It's child's play at Dare ProtoPlay gaming festival
When it comes to festivals in August the spotlight shines on Edinburgh. But 60 miles north of Scotland's capital, crowds flocked to Dundee to enjoy a lesser-known festival focused on computer gaming.
Running over four days, Abertay University's Dare ProtoPlay and Dare Indie Fest 2013 allowed the public to test out the creations of its program-makers and digital artists.
Having prised four boys - aged 11 to 13 - from their Xboxes I drove almost 100 miles to Dundee to see how child-friendly (and child-proof) these prototype games were.
The free festival took place at the city's Caird Hall and featured the produce of 15 teams tasked with designing, building and testing a new computer game in just nine weeks.
My party of gaming enthusiasts tried out Poseidon - a 3D game requiring the player to take control of a submarine in the Mariana Trench - the deepest part of the world's oceans. The task is to locate and make safe a volatile nuclear reactor.
Without any tutoring, the boys effortlessly took to the controls and in five minutes of play, saved the world.
Poseidon, promoted at the festival as "being made in Scotland", is the collaborative effort of nine students doing their MProf in games development at the University of Abertay.
Four of the group - Dan Allan, 22, Callum Murray, 31, Miguel Garde, 24, Daniel Bratesberg, 24 - spoke enthusiastically about the game, their studies and their hopes for the future.
They are weeks away from completing their course and are keen to start working in the gaming industry.
Dan said: "It can be hard to make money in this industry. It would be great to get a job in gaming, but I also want to make money and basically, after all my studies, I want to have fun.
"I'm prepared to move to get a job, it would be nice to stay in Scotland but the reality is we will find ourselves moving away."
Daniel, from Norway, wants to return to Scandinavia for work.
He said: "In my home country there are probably fewer opportunities to work in the sector, but I have my eye on Sweden where gaming as an industry is growing."
Fellow student, Miguel, came from Spain to do the post-graduate course and he too would like to return home.
The oldest member of the team, Callum, is more realistic about what lies ahead after his studies. Before embarking on his Abertay course, he worked in the oil industry as a 3D graphic designer. But he ditched the job to fulfil his "long standing passion" to be part of the games industry.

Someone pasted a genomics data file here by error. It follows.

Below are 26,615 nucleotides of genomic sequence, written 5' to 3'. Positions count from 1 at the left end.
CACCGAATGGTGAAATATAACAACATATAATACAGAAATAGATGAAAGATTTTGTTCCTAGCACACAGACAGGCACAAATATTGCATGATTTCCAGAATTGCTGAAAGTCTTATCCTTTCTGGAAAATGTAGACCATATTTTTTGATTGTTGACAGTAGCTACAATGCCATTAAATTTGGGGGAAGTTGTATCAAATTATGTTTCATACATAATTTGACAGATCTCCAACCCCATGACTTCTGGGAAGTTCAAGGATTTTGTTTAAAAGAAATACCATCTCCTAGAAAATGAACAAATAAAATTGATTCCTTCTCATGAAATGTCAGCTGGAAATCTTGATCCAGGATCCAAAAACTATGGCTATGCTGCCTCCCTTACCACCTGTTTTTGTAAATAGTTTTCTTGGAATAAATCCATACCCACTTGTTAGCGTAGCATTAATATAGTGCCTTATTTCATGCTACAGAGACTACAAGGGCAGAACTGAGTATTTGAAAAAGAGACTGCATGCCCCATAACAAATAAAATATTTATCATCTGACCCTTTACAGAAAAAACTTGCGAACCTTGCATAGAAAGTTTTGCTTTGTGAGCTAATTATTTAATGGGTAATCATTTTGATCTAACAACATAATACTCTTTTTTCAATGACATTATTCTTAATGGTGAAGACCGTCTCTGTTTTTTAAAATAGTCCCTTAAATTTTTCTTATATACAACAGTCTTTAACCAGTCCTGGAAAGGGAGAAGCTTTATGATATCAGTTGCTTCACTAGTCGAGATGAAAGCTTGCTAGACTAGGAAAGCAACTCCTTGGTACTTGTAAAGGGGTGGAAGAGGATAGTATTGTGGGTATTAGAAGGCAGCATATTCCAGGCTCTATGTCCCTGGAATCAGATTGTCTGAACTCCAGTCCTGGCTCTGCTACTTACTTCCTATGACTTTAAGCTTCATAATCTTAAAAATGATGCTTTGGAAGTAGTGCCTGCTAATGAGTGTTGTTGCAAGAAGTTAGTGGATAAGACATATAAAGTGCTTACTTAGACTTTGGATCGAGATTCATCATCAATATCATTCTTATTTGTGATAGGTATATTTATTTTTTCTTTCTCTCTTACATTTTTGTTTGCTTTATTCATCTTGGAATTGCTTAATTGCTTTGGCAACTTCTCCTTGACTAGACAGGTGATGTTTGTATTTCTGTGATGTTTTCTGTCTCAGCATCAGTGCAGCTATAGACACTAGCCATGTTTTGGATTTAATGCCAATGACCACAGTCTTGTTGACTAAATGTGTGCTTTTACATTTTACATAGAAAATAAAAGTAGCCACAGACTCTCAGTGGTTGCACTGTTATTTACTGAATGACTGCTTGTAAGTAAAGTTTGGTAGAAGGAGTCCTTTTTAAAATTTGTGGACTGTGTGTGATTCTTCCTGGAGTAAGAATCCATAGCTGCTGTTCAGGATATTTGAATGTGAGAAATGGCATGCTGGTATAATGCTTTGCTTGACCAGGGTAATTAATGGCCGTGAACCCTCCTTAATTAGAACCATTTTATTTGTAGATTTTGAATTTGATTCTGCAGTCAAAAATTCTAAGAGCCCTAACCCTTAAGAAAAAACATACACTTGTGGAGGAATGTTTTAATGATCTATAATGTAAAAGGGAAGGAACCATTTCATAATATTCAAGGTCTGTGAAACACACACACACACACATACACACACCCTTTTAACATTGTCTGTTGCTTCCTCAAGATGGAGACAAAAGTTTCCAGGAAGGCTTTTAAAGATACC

He said that while his ideal was to work on games he knows that may not be possible. Callum added that he was comforted by the fact his artistic and graphics skills were transferable.
The students were evangelical about their work, generous with their time, and chilled about young grubby hands using their games equipment.
My team of four also tried out the prototype UnderCurrent, an underwater exploration game designed for use with the Oculus Rift virtual reality hardware.
This is a product driven by handheld controllers and visualised through a wrap-around headset.
Richard Tongeman is one of the team behind the game and the very expensive headset was his.
There was a long wait for a five-minute go on the Oculus Rift product which has been devised by students from the University of Teeside in Middlesbrough.
With a container of wet wipes on hand, Richard made sure each user cleaned the lens of the headset, and their own eyes, before embarking on their underwater venture.
The game received the thumbs-up from my group, but they were not convinced the headsets were a thing-of-the-future.
However, I'm sure they will change their minds once a clever marketing campaign tells them it is the next must-have Christmas gift.
Richard told me that when the technology used was high-end military grade it was prohibitively expensive. But the cheaper mobile approach is now available which will see the headsets retail at about £200.
All of the games' stands at the festival were staffed largely by men. Scotland's Culture Minister Fiona Hyslop said last week she would like the distinct absence of women in the industry to change.
Gordon Mckendrick, 21, is one of 45 undergraduates on his Abertay University course.
On the lack of women students, he said: "It is pretty shocking really. Out of a course of 45, there is just one female student programmer. You tend to find that the girls join the artistic side of the industry, which I suppose conforms to a stereotype."
Despite its gender imbalance, Dundee is very proud of its computer games name.
Prof Nigel Seaton, principal of Abertay University, writing in the programme notes for the festival, said: "Abertay University identifies at a very early stage how computer games would become a vitally important part of the UK's creative and digital industries and that talented and creative people are essential if the industry is to grow and proper."
Innovation and creativity was very much alive at the festival, so it surprised me when my team of gamers concluded that there favourite play was on Mythic Beasts, an uncomplicated two-person game.
It consisted of a pair of pawn-sized characters who had to avoid obstacles put in their way. Its mission was one even I could understand, it was absent of monsters and blood and the graphics were clear and uncluttered.
So, it must be true - the simplest ideas are the best.